Re: PERSONAL CONTRACT FOR THE COMPOSITION OF MUSIC (PCCOM)

From: Leslie N. Shill (icehouse@redshift.com)
Date: Wed May 09 2001 - 00:29:47 CEST

  • Next message: Elson Trinidad: "RE: PERSONAL CONTRACT FOR THE COMPOSITION OF MUSIC (PCCOM)"

    RE: PERSONAL CONTRACT FOR THE COMPOSITION OF MUSIC (PCCOM)my own personal attitude toward herbert's "contract" is to applaud it! At the very least, setting some rigorous rules in this way saves the listeners from the ubiquitous sounds that exist in nauseating quantities in genres such as trance and hard house where one can hear the same breaks, breakdowns, vocal samples, choral soundbites, drumulations and "weird" sounds over and over again. While I do still enjoy some of this music, I far prefer the music that people on this board subscribe to and it is people like Herbert who go quite way toward making this more interesting in many ways. the DJ's that one finds in some of the "harder" genres are almost interchangeable and the music they play meanders on and on without any really interesting developments. I applaud the establishment of some rules even if they are just in people's heads about the creation of music and kudos to Herbert for daring to say what he has and further kudos for actually implementing the "contract".

    leslie/The Power of Sound
      ----- Original Message -----
      From: Philip Sherburne
      To: 'Elson Trinidad' ; Shane Schaetz ; acid-jazz@ucsd.edu
      Sent: Tuesday, May 08, 2001 2:35 PM
      Subject: RE: PERSONAL CONTRACT FOR THE COMPOSITION OF MUSIC (PCCOM)

      Elson,
      I think you're being a little harsh here. Herbert's not trying to get all highfalutin on people who operate in other ways; he's limiting himself to a kind of constraint-based system (cf. Oulipo, Dogme95) as a means of escaping certain technological traps (eg, the ease of using presets) and also as an ideological choice, privileging the "mistake" ( la John Cage) as a resistance to the fetish of technological perfection which pretty much defines late capitalism...

      I realize this is shorthand, but mainly I'd encourage you not to be so quick to slam him for incorporating a theoretical strategy with his music-making. Having spoken at length with him, I believe that he's neither being coy nor snotty. If you're interested in reading further, he elaborates quite a bit in the recent article I did for XLR8R.

      Cheers
      Philip

    > -----Original Message-----
    > From: Elson Trinidad [mailto:elson@westworld.com]
    > Sent: Tuesday, May 08, 2001 2:06 PM
    > To: Shane Schaetz; acid-jazz@ucsd.edu
    > Subject: Re: PERSONAL CONTRACT FOR THE COMPOSITION OF MUSIC (PCCOM)
    >
    >
    > At 11:09 AM 4/29/01 -0700, Shane Schaetz wrote:
    > >interesting stuff from www.matthewherbert.com
    >
    > WTF?
    >
    >
    > >1. The use of sounds that exist already, subject to article 2, is not
    > >allowed. In particular:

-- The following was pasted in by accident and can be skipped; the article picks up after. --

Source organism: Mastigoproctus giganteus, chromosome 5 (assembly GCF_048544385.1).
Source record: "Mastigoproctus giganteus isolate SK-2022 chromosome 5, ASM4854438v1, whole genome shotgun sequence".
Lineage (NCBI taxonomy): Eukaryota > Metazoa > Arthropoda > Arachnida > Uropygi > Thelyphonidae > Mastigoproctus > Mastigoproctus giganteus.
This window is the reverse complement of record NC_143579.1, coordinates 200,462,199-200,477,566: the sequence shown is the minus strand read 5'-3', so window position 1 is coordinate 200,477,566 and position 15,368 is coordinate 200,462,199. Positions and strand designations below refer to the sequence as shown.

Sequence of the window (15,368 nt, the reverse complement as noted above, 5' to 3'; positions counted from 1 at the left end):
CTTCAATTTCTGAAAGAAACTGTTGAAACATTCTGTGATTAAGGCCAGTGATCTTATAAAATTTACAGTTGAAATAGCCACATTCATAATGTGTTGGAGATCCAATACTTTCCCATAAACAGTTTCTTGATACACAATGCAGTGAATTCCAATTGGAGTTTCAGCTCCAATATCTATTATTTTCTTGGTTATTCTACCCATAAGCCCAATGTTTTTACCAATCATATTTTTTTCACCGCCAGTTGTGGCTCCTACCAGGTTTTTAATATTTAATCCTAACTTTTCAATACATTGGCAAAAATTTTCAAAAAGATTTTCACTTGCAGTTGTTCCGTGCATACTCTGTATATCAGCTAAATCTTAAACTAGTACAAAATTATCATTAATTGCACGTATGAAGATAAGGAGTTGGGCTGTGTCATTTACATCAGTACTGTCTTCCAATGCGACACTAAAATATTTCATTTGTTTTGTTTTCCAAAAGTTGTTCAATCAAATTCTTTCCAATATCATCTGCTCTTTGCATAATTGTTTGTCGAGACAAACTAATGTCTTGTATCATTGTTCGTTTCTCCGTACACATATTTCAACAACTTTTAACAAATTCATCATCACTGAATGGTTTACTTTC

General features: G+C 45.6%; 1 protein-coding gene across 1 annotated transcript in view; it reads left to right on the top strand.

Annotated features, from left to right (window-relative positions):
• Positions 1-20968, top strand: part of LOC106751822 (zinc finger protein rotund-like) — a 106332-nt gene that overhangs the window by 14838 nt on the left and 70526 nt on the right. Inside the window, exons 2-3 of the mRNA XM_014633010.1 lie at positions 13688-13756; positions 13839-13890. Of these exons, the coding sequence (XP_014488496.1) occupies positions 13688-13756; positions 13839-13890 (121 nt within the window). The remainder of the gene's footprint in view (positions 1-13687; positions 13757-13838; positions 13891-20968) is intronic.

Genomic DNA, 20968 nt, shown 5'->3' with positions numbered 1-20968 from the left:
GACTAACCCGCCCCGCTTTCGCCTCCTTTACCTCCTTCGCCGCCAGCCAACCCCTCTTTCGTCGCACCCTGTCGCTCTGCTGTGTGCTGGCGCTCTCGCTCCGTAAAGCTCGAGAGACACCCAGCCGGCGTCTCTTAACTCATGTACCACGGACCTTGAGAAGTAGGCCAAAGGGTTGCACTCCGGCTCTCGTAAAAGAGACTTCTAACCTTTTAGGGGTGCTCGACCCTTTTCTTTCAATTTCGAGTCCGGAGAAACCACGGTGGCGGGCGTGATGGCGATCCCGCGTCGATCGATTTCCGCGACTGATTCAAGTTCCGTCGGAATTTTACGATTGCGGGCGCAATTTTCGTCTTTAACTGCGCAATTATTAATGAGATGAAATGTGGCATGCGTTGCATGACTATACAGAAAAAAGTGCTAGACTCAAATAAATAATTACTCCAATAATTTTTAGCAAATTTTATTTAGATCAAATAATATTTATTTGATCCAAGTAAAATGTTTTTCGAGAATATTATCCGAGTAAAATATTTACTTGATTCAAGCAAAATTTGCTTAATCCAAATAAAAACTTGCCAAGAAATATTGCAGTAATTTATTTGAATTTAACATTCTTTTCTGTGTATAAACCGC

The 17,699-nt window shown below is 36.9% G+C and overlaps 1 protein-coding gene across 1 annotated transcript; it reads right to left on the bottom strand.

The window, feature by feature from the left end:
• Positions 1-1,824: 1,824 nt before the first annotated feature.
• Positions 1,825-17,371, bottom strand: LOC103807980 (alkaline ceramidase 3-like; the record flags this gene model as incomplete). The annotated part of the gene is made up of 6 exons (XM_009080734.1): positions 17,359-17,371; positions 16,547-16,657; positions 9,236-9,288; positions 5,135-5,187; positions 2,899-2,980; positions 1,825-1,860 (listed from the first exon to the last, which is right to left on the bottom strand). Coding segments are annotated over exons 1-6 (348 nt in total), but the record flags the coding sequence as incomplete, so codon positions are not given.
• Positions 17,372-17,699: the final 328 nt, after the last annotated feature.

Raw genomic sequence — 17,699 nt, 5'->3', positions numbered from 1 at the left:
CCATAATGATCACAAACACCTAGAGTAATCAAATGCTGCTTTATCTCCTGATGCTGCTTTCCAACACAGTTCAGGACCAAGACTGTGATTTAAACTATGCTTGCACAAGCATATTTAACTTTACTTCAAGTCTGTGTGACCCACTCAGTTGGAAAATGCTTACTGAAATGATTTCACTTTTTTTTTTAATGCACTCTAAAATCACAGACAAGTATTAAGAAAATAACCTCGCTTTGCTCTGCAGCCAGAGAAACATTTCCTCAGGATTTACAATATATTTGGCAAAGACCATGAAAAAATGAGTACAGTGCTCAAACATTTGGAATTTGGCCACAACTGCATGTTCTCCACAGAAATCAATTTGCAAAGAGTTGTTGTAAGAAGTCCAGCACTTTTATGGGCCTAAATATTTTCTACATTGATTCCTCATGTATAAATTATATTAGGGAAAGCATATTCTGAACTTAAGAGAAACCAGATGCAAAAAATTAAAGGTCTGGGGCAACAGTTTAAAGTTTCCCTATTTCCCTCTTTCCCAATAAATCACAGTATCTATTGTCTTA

> >
    > > 1.. No drum machines.
    >
    > Oh come on, no one uses drum machines anymore! It's all
    > sequenced drum hits
    > now...
    >
    > > 2.. All keyboard sounds must be edited in some way: no
    > factory presets or
    > >pre programmed patches are allowed.
    >
    > "Gasp! You used patch A62 on the Roland JP-8000! You should
    > be sentenced to
    > death for that!"
    >
    >
    > >2. Only sounds that are gernerated at the start of the
    > compositional process
    > >or taken from the artist's own prevously unused archive are
    > available for
    > >sampling. The use of, ordering and manipulation of
    > noise-sound/found-sound
    > >is to be held as the highest priority in composition.
    >
    > Okay, I'll admit, sampling yourself is a cool idea.
    >
    > >3. The sampling of other people's music is strictly forbidden.
    >
    > "Uh! Hitmeh! Yeahboyyyee! I know yo gonna dig this!"
    >
    > >4. No replication of traditional acoustic instruments is
    > allowed where the
    > >financial and physical possibility of using the real ones exists.
    >
    > But if the financial and physical possibility DOESN'T exist...
    >
    >
    > >7. All fx settings must be edited: no factory preset or
    > pre-programmed
    > >patches are allowed.
    >
    > "Oh no!! Not that Lexicon "Hall Reverb 3"! Anything but that!"
    >
    > >8. Samples themselves are not to be truncated from the rear
    > since extra
    > >audio and recording information is often heard at the end.
    >
    > <click! pop!>
    >
    > Well, I guess he doesn't do 2-step garage then.
    >
    > >9. A notation of every sound, its source and a full
    > description of all
    > >technical equipment used per track to be taken and made
    > available at a
    > >future date.
    >
    > So where can we see this?
    >
    >
    > >10. Remixes must be completed using only the sounds provided
    > by the original
    > >artist including any packaging the media was provided in.
    >
    >
    > And the horse they rode in on.
    >
    >
    > Elson / e:trinity
    > Hey, I've never used an "Amen" break on any of my recordings.
    > Should I put
    > that in writing too?
    >
    >
    >
    > - 30 -
    > : . elson trinidad, los angeles, california, usa
    > : . elson@westworld.com : www.westworld.com/~elson
    > : . groove to the futurethnic beats of e:trinity at
      www.e-trinity.org and
      www.mp3.com/etrinity



    This archive was generated by hypermail 2b30 : Wed May 09 2001 - 01:12:50 CEST